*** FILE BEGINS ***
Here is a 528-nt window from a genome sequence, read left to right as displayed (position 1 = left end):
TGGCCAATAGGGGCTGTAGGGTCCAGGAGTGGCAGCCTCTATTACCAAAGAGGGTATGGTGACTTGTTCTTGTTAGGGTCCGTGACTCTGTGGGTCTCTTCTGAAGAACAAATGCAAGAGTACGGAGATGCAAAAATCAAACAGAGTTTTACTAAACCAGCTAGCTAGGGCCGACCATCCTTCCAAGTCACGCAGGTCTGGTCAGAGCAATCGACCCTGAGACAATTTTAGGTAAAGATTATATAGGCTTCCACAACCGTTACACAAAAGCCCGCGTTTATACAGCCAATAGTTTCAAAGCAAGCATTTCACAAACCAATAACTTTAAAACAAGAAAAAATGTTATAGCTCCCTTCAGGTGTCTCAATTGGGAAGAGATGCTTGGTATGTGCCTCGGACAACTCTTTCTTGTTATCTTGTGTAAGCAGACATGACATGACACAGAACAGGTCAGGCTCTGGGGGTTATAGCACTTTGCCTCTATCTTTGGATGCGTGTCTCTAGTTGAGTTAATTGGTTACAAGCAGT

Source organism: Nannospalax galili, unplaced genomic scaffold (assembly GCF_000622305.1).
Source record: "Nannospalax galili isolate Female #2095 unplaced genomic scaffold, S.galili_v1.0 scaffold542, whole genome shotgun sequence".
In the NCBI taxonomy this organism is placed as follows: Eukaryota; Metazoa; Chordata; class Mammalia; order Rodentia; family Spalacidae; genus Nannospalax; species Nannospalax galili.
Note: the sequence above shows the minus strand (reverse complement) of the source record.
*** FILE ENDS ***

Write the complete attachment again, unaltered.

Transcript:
Here is a 528-nt window from a genome sequence, read left to right as displayed (position 1 = left end):
TGGCCAATAGGGGCTGTAGGGTCCAGGAGTGGCAGCCTCTATTACCAAAGAGGGTATGGTGACTTGTTCTTGTTAGGGTCCGTGACTCTGTGGGTCTCTTCTGAAGAACAAATGCAAGAGTACGGAGATGCAAAAATCAAACAGAGTTTTACTAAACCAGCTAGCTAGGGCCGACCATCCTTCCAAGTCACGCAGGTCTGGTCAGAGCAATCGACCCTGAGACAATTTTAGGTAAAGATTATATAGGCTTCCACAACCGTTACACAAAAGCCCGCGTTTATACAGCCAATAGTTTCAAAGCAAGCATTTCACAAACCAATAACTTTAAAACAAGAAAAAATGTTATAGCTCCCTTCAGGTGTCTCAATTGGGAAGAGATGCTTGGTATGTGCCTCGGACAACTCTTTCTTGTTATCTTGTGTAAGCAGACATGACATGACACAGAACAGGTCAGGCTCTGGGGGTTATAGCACTTTGCCTCTATCTTTGGATGCGTGTCTCTAGTTGAGTTAATTGGTTACAAGCAGT

Source organism: Nannospalax galili, unplaced genomic scaffold (assembly GCF_000622305.1).
Source record: "Nannospalax galili isolate Female #2095 unplaced genomic scaffold, S.galili_v1.0 scaffold542, whole genome shotgun sequence".
In the NCBI taxonomy this organism is placed as follows: Eukaryota; Metazoa; Chordata; class Mammalia; order Rodentia; family Spalacidae; genus Nannospalax; species Nannospalax galili.
Note: the sequence above shows the minus strand (reverse complement) of the source record.